Like it or not, the move is on toward creating electronic medical record (EMR) systems that will provide histories of interdisciplinary and inter-provider care regarding a patient. This means that hospitals, therapists, physicians, and other providers will see what others have recorded regarding a patient's health care. It will be a major change that is going to affect you in the following ways:
1. There is the need to record information in standardized, universal documentation. This means less free text and more structured, interactive recording of specific data elements, eliminating ambiguity.
2. Any colleague may read your documentation and may question it. Be careful with every entry as the charts will be read beyond your practice.
3. You must protect the patient. Privacy concerns will require greater attention. Think of mental health issues. For example, just the recording of an admission into a mental health facility may do harm. Certain prescriptions allow others to reach a conclusion about a patient's status that you didnâ€™t intend to reveal. Although this was always true, the problem is magnified when a whole medical community gets access to such information.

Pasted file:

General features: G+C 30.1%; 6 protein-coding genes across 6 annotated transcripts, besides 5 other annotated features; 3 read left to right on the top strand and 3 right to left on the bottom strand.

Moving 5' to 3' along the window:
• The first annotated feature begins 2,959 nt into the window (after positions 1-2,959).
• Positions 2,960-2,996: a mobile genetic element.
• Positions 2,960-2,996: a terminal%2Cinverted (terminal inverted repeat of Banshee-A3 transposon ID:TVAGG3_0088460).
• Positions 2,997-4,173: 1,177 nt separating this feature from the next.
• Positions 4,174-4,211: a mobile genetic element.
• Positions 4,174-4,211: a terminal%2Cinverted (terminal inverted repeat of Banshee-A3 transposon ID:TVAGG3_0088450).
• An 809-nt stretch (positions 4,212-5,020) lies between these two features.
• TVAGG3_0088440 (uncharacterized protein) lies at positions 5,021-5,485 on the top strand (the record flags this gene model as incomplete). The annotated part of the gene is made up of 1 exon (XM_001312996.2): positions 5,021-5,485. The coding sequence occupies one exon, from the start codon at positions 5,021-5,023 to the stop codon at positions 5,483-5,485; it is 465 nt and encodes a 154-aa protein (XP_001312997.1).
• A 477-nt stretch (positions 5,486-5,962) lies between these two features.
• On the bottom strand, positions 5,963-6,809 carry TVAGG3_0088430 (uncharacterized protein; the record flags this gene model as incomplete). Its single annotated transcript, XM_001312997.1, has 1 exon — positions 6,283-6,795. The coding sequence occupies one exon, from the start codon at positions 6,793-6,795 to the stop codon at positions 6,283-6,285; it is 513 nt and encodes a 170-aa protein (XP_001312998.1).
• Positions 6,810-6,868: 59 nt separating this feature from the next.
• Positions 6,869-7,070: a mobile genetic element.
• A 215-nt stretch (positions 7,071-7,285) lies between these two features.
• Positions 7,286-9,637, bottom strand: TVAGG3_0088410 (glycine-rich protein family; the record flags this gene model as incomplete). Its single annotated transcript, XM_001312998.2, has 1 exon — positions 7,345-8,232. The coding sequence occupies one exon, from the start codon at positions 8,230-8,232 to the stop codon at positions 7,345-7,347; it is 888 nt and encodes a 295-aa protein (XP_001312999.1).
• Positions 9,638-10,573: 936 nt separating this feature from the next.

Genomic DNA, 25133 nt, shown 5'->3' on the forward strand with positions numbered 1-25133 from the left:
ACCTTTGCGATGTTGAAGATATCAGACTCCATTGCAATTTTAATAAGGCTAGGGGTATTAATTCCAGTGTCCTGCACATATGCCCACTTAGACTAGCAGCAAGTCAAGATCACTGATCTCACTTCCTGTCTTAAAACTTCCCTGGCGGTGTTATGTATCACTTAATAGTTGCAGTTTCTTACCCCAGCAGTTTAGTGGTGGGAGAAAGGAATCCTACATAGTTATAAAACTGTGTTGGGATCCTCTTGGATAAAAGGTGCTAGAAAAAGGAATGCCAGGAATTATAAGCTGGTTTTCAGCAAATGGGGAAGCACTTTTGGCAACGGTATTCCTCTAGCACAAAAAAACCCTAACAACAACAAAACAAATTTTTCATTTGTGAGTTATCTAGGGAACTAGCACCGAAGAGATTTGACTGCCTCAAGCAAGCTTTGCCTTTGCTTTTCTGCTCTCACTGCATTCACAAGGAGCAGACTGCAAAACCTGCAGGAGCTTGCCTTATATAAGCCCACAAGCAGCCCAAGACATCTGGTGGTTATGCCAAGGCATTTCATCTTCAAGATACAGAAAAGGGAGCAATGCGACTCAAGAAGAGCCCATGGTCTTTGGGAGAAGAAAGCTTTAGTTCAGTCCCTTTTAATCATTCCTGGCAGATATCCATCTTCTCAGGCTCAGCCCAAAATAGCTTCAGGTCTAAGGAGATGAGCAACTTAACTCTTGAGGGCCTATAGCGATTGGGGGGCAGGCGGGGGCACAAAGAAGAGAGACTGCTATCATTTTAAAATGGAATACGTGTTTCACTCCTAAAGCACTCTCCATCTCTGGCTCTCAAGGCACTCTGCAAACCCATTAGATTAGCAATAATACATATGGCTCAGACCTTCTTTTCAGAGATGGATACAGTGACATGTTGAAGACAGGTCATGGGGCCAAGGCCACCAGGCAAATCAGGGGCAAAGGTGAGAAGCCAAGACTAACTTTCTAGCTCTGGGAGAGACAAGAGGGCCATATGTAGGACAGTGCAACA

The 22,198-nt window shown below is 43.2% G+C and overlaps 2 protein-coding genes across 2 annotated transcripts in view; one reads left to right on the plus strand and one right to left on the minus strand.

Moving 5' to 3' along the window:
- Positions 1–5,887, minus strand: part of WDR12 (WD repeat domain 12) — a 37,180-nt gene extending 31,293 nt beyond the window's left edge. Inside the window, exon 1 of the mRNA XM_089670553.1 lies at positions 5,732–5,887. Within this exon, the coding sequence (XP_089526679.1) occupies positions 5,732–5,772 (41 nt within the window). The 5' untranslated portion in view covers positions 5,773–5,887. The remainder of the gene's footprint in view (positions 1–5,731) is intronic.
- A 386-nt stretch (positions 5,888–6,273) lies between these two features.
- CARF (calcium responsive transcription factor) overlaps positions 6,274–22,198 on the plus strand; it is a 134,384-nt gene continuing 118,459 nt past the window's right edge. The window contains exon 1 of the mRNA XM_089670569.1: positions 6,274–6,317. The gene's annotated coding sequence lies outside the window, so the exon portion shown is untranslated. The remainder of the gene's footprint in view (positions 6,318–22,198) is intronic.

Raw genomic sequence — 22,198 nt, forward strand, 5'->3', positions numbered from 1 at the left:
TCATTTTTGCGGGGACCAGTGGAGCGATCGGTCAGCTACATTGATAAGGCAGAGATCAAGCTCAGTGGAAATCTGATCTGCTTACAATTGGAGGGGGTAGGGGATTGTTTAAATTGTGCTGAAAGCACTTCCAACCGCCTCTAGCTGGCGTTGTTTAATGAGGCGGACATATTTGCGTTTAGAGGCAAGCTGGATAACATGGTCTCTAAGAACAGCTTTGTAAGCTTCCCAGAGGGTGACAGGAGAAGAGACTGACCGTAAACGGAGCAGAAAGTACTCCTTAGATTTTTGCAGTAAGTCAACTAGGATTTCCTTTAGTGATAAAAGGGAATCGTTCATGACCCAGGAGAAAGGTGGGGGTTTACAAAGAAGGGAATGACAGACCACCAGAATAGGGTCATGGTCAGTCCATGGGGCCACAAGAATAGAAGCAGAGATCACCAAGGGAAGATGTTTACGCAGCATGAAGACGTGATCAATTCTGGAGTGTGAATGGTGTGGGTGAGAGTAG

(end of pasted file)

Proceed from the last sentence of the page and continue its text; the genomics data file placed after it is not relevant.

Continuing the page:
4. Under HIPAA, patients have a right to access their medical record or to get a copy of it. But for professional reasons, you may want to communicate something to your colleagues that you donâ€™t want to be available to the patient. Such a message could be a simple code that warns, for instance, that the patient threatened twice to sue.
5. Even more difficult is the potential harm that may be done by recording a suspicion where you have no proof. It is one thing to write into your record that you have a suspicion of child abuse, just to remind yourself. It is quite another issue when such an unproven and potentially damaging entry is read by your colleagues. On the other hand, harm may be done if such an entry is not made when it is warranted. Making that distinction may not be easily accomplished.